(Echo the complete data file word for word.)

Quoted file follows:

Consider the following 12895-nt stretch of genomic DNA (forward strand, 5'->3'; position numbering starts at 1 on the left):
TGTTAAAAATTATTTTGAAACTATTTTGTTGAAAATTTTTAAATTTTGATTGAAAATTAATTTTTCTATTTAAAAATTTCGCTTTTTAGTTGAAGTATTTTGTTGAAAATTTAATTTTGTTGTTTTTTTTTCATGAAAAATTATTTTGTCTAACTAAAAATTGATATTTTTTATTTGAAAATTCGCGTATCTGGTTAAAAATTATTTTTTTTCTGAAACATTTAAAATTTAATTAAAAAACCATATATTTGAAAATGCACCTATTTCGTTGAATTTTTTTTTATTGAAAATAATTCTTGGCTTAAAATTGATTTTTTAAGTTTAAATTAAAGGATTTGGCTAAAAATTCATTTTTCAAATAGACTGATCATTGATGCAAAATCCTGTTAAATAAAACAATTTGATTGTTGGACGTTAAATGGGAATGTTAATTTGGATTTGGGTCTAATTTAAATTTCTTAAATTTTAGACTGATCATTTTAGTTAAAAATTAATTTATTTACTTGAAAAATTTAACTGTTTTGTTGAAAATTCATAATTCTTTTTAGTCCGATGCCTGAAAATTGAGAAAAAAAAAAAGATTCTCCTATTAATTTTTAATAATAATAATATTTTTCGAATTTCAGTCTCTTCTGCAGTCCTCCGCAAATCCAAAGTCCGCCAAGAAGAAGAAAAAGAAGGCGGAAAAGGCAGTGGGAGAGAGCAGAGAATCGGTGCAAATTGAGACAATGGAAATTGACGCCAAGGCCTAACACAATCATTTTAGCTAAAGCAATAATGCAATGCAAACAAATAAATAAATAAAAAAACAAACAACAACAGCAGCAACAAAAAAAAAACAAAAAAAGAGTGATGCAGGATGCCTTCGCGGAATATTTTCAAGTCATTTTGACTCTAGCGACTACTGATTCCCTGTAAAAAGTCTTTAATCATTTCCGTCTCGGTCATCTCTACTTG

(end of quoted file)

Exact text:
Consider the following 12895-nt stretch of genomic DNA (forward strand, 5'->3'; position numbering starts at 1 on the left):
TGTTAAAAATTATTTTGAAACTATTTTGTTGAAAATTTTTAAATTTTGATTGAAAATTAATTTTTCTATTTAAAAATTTCGCTTTTTAGTTGAAGTATTTTGTTGAAAATTTAATTTTGTTGTTTTTTTTTCATGAAAAATTATTTTGTCTAACTAAAAATTGATATTTTTTATTTGAAAATTCGCGTATCTGGTTAAAAATTATTTTTTTTCTGAAACATTTAAAATTTAATTAAAAAACCATATATTTGAAAATGCACCTATTTCGTTGAATTTTTTTTTATTGAAAATAATTCTTGGCTTAAAATTGATTTTTTAAGTTTAAATTAAAGGATTTGGCTAAAAATTCATTTTTCAAATAGACTGATCATTGATGCAAAATCCTGTTAAATAAAACAATTTGATTGTTGGACGTTAAATGGGAATGTTAATTTGGATTTGGGTCTAATTTAAATTTCTTAAATTTTAGACTGATCATTTTAGTTAAAAATTAATTTATTTACTTGAAAAATTTAACTGTTTTGTTGAAAATTCATAATTCTTTTTAGTCCGATGCCTGAAAATTGAGAAAAAAAAAAAGATTCTCCTATTAATTTTTAATAATAATAATATTTTTCGAATTTCAGTCTCTTCTGCAGTCCTCCGCAAATCCAAAGTCCGCCAAGAAGAAGAAAAAGAAGGCGGAAAAGGCAGTGGGAGAGAGCAGAGAATCGGTGCAAATTGAGACAATGGAAATTGACGCCAAGGCCTAACACAATCATTTTAGCTAAAGCAATAATGCAATGCAAACAAATAAATAAATAAAAAAACAAACAACAACAGCAGCAACAAAAAAAAAACAAAAAAAGAGTGATGCAGGATGCCTTCGCGGAATATTTTCAAGTCATTTTGACTCTAGCGACTACTGATTCCCTGTAAAAAGTCTTTAATCATTTCCGTCTCGGTCATCTCTACTTG